Leeds Playhouse – until 15 February 2020
Guest reviewer: Dawn Smallwood
Dr Korczak’s Example, a Leeds Playhouse production, opens at the intimate Bramall Rock Void and coincides the same time as the Holocaust Memorial Day. It was 75 years ago on that day when the largest Nazi death camp, Aucshwitz-Birkenau, was liberated. It is a very poignant reminder to many who suffered under the clutches of Nazi persecution.
This production is set in 1942 at the Warsaw Ghetto and tells the story of Adzio (Danny Sykes) who is invited to the orphanage, run by Dr Korczak (Robert Pickavance), in order to give him a refuge from the streets. He and Stepanie (Gemma Barnett) live with the other 200 children in the orphanage.
Written by David Greig and directed by James Brining, this story explores one extraordinary man who wrote, cared, nurtured, told stories, and broadcasted news. Dr Korczak believes that the children must have right to have a say in all matters and for them to be themselves. This testament continues during the tough times in the ghetto and amid the rumours about people being sent away to “camps in the country” with no return to the city.
This is a story of survival with many untold and unknown stories stemming from it. Rose Revitt’s staging is cleverly adapted to an eye-catching and run down ghetto and is supported with Jane Lallijee’s lighting and composed sounds by David Shrubsole. The story is told with the clever use of miniature dolls portraying the key characters and some of the orphanage children represented. It works very well with the small staging and minimises distraction with thorough focus on the main characters and the staging ambience that sets the mood and tone for the story.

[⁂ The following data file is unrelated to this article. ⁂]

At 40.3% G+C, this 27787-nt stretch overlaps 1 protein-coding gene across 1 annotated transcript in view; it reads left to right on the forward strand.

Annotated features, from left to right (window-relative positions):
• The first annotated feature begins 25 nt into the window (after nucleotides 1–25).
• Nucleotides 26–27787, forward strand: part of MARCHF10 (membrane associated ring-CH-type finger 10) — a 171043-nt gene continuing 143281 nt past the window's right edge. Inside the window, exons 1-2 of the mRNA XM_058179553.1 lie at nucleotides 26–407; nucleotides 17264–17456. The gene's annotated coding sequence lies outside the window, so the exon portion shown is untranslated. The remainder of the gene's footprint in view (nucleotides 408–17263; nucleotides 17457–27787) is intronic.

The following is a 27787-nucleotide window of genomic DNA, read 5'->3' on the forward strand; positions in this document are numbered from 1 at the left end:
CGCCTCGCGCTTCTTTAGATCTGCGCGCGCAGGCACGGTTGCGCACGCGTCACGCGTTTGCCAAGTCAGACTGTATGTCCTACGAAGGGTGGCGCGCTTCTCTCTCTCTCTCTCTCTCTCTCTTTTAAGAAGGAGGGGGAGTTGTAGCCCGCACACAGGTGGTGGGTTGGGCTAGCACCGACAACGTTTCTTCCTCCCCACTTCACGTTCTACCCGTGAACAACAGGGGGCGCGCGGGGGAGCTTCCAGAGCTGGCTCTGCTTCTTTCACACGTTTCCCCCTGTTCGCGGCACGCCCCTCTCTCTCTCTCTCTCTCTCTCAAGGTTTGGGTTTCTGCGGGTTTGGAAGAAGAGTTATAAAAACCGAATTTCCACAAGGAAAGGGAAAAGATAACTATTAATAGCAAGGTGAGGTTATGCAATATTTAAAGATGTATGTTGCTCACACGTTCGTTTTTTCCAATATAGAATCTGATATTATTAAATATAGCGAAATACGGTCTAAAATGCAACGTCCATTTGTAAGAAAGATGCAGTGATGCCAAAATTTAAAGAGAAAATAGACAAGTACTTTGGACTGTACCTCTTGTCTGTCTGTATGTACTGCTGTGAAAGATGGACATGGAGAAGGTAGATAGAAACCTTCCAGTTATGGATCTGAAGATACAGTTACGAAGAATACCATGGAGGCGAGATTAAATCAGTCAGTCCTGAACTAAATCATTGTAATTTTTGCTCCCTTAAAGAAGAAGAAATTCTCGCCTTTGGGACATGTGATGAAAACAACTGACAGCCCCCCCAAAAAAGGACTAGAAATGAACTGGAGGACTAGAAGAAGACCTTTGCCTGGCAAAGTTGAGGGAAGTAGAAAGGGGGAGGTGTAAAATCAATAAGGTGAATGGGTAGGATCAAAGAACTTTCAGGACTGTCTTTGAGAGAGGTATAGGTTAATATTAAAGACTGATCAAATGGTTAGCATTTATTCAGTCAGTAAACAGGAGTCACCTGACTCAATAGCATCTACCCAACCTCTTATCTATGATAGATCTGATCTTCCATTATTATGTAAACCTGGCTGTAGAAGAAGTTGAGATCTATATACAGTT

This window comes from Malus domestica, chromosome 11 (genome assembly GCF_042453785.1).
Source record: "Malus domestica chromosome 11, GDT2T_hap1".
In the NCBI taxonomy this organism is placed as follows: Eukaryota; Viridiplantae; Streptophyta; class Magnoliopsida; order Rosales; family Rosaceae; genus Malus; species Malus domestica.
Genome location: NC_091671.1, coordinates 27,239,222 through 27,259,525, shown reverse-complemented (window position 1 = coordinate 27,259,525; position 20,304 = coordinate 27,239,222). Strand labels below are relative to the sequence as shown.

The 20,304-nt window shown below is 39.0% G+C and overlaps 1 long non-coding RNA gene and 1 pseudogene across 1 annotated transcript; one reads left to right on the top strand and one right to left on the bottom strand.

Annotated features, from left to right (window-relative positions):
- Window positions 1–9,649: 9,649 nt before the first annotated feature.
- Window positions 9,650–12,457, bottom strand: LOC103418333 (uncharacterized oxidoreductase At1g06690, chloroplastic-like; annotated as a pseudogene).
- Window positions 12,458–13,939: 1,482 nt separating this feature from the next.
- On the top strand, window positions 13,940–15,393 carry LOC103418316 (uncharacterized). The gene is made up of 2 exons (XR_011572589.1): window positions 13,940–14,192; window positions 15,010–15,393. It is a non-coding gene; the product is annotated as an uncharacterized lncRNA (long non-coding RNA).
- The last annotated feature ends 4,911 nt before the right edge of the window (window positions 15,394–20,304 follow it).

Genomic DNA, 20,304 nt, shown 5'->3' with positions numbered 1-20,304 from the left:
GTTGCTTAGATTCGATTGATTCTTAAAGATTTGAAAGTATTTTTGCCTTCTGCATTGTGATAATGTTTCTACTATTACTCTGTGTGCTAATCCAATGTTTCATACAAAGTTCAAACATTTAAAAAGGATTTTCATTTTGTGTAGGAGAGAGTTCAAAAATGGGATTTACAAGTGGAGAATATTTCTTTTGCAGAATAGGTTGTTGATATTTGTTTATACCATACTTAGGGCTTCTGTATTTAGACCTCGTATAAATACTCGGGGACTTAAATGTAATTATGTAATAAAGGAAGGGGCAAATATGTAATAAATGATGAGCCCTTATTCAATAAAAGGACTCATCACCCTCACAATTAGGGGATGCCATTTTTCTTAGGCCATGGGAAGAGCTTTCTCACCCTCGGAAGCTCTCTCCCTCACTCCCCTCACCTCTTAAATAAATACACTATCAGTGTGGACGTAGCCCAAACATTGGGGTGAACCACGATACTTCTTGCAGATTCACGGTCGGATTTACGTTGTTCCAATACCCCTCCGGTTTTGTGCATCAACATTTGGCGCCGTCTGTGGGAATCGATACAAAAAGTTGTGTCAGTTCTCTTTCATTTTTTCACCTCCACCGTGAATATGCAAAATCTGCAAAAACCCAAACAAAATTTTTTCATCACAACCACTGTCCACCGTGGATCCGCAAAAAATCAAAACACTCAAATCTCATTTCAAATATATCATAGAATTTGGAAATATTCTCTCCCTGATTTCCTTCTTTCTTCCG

There are excellent all-around performances from Pickavance, Sykes and Barnett who are supported by a talented and creative production team. This 80 minute production is tragically poignant however it serves an important tribute to a man who believed in the better good in championing children’s rights, being with them till the very end, and for them to loved and respected in freedom. His stories from the diaries starkly remind how the city’s Jewish community were unimaginably persecuted physically, mentally and emotionally. Korczak’s legendary saying is that children “are the people of today” continue to live on today and are internationally chartered today as part of children’s rights. It is profoundly a powerful and moving play which emotively affects one and all now as much as then.
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